I’m back in Toronto, decades ago. I’ve been invited to a small gathering to discuss, with a trained professional, the creation of a new comedy improv group. The first thing the trained professional wants is for us go around the room and say what we hope to get out of participating in this group.
The first couple of aspirants say they want to learn and practice improv techniques, with the hope of, down the line, mounting a live public performance. It is now my turn. And I say something like this:
“I don’t want to be in a show. It’s just that I spend a lot of time in my head, thinking my own thoughts. I came here to get some idea of what ordina….”
I hear what I’m about to say. “I came here to get some idea of what ordinary people think.” That’s right. I’m about to call everyone else in the room “ordinary.” I stop myself in the middle, because I realize how insulting that’s going to sound. Nobody wants to be called “ordinary.” And that’s just what I was about to do.
I somehow wormed my way out of my faux pas. But I never went back there.
A lot of people will misunderstand what I was trying to say. I’m hoping you’re not part of that group. When I was blundering my way towards distinguishing myself from “ordinary” people, I wasn’t saying trying to say I was special.
I was saying I was different.
And not in a celebrational, multi-cultural manner.
I was saying I was “different” is the sense of not being normal, where “not being normal” is defined not judgmentally, but mathematically, as in, not part of the vast majority of people.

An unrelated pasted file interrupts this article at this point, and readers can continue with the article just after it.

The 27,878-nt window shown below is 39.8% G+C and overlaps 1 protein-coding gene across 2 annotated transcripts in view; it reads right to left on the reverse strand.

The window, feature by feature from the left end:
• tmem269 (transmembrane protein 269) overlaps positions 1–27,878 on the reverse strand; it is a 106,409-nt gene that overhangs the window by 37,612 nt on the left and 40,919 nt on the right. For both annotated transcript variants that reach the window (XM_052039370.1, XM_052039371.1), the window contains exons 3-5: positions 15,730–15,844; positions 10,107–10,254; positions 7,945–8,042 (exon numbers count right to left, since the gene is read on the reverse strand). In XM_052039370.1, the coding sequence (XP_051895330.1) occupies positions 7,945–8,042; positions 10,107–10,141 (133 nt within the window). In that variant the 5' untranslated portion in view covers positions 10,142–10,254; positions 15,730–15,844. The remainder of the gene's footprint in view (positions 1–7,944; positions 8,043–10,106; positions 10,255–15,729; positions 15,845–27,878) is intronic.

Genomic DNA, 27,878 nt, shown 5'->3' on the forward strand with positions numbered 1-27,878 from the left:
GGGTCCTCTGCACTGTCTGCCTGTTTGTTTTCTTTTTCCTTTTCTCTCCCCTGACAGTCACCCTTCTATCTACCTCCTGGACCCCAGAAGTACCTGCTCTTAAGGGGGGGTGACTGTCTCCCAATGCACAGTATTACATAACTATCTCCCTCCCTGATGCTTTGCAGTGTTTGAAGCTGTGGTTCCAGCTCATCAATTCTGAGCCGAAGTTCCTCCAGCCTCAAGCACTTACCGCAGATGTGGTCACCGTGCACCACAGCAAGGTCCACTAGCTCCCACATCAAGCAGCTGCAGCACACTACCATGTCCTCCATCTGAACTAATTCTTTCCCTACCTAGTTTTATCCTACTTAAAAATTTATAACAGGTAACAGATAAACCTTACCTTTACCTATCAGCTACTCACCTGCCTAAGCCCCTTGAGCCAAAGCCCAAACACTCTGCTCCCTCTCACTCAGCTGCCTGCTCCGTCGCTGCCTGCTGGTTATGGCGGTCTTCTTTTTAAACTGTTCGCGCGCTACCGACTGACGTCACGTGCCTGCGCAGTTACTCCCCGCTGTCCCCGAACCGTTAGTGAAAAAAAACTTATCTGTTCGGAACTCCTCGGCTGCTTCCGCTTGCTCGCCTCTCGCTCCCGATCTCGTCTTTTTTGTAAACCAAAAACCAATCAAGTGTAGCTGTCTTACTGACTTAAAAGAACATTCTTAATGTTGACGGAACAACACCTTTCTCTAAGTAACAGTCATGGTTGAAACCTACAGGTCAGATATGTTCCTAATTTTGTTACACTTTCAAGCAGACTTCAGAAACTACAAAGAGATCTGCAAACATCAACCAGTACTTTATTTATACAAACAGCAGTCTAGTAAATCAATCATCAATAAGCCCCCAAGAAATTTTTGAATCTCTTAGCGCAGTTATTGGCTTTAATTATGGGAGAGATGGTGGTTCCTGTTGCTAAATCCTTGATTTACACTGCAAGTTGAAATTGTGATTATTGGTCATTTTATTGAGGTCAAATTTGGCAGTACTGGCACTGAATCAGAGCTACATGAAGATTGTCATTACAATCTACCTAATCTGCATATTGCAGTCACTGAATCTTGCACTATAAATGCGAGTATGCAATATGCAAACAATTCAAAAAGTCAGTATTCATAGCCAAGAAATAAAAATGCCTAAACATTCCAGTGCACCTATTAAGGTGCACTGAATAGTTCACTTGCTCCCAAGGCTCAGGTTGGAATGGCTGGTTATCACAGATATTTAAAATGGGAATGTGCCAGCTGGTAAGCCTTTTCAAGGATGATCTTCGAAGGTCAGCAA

How do you imagine having a career writing for a mass audience when you’re not normal? Like, for example, when your least favorite part watching movies (actually second least besides the violence) is the kissing, and, I would guess, a very large number of people like that part the most, or at least it’s up in their Top Five?
Now you might suggest, “If you’re not into a certain activity personally, you could pretend.” That’s true, and a lot of writers do that. Randy Newman wrote “Short People” and “Davy, the Fat Boy”, and he’s neither particularly short nor particularly fat. On the other hand, Randy’s not writing about being short or fat; he’s writing about reacting to someone else being short or fat. In a mean way. The thing is, I’ve met Randy Newman. And he’s not mean at all. He’s very nice. Yet, he seems to be able to be mean in his songs.
In a certain way, I have no imagination. I mean this is the sense that, if I haven’t experienced something personally, or it’s not something which, in some way, strongly resonates with something I’ve experienced personally, I can’t write about it. At least, not in my mind, convincingly. Can I write devious? Not like devious people can. (Or writers who can imagine being devious.) Can I write “smoothly persuasive”? “Mean-spirited”? “White hot rage?” “Craftily manipulative”? “Silkily seductive”? (I just giggled.)
How did I make it as far as I did? I restricted myself to formats, like the network half-hour comedy, where the range of permissible emotions and experiences were, then at least, and I suspect still to a great degree, enormously limited. I was also (not always unhappily) bound by traditional joke rhythms, and highly constricting storytelling formulas. Added to that, whenever possible, I went heavily in for absurdist comic logic, which, though often clever, is, by definition, a cerebral rather than an emotion-driven technique, thus sidestepping a wide range of uncomfortable feelings.
I did what I could. But I found it virtually impossible to expand my range. (Not to mention the courage that would have taken.) Now, I write a blog, once again working securely within my comfort zone.
I called this “A Writer’s Handicap.”
I believe I have made my case.